The Facilitator's Corner

This week's topic: Building Credibility as a Trainer

I promised a few colleagues and students that I would begin to post suggestions, tips and techniques on "the art of facilitation." I hope to open up some dialogue with others about what works and what doesn't to build your credibility as a facilitator, engage your audience, and make sure that the learning sticks. So here goes, my first post on this subject:

Nothing does more to shatter your credibility with your students, clients or peers than a lack of follow-through. What I mean by this is making sure you deliver what you promise. For example, in a conflict resolution workshop, you may inform your participants that they can expect to understand the root causes of conflict, learn their personal responses to conflict, and then learn a model for speaking assertively. These are reasonable expectations for a workshop, but be aware, you can lose credibility with your audience if you only cover one or two of your stated objectives!

So the very first thing to remember is: Don't try to do too much in a session! It's far more important to plan to address one specific aspect of a learning topic and then provide different avenues and opportunities to delve into that subject. If you promise the moon up front, but only deliver a sliver of cheese, it leaves your participants wondering, "did she mismanage her time?" or "were the other three objectives not important?"

There are other ways - whether within the classroom or through your correspondence or interactions with students - that this lack of follow-through plays out. If someone brings up a point in the classroom and you promise to address it later, please make sure you do! That participant who asked the question, or had the need, is keeping mental track of your response! I make it a point to jot down a note so that I don't forget to cover a question in class; others use the traditional "parking lot" where they post, for all to see, the questions that need to be addressed in a session. Or you can simply answer questions off-line during a break or at lunch. This is an especially nice way to provide the participant with your undivided attention. Whatever you do, find a system that works for you.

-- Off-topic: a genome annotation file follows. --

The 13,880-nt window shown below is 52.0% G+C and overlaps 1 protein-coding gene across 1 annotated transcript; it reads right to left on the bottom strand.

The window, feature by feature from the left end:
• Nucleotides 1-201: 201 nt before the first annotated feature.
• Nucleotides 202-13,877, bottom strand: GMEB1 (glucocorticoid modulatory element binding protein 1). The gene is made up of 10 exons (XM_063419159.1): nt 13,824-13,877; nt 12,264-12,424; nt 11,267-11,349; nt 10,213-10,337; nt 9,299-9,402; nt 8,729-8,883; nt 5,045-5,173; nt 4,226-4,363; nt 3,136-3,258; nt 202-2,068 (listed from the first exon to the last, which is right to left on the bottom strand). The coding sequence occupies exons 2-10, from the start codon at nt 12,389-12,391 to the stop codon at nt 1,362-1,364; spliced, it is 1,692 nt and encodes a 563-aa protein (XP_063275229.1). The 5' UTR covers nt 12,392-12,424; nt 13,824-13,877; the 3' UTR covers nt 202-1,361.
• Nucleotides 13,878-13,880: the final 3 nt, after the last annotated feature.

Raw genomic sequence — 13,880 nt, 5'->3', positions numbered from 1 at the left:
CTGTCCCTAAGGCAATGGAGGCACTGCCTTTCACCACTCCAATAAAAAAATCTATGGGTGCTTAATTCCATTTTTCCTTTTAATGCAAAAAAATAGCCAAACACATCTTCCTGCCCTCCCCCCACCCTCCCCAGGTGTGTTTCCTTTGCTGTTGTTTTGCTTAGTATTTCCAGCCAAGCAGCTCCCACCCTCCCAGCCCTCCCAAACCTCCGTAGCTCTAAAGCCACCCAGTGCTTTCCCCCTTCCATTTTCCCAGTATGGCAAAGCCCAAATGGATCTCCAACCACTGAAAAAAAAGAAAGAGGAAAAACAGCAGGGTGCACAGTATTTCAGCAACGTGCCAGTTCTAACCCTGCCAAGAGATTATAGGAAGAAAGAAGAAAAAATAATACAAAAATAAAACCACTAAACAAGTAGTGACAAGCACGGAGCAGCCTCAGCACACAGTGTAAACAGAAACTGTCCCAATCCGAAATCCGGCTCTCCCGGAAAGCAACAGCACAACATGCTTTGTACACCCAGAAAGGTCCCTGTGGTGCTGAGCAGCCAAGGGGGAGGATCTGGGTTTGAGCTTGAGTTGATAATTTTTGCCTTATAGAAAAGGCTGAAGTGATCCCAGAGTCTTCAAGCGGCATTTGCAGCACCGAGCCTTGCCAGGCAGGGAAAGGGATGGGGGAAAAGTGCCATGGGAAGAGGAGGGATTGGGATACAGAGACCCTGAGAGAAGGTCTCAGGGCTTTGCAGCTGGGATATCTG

The other way this can play out is through your correspondence. Make sure that you follow through on any promises you make via email, otherwise, again, you risk losing credibility with your participants. So if you promise to send out an article or include a particular handout, make sure you do!

Of course, we as facilitators are human and can lose track of things or be forgetful. It happens. I don't mean to suggest that if you forget to cover something in a class that you will lose all credibility with your audience. I just want to remind all of us that the questions that are posed to us in our classes and workshops are one of the primary reasons we are there. Keep your focus on your participants' needs, follow-through on what you say you are going to do, and your credibility will soar!


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​© 2020 Karen Main for Innovations In Training.

Denver, CO, United States



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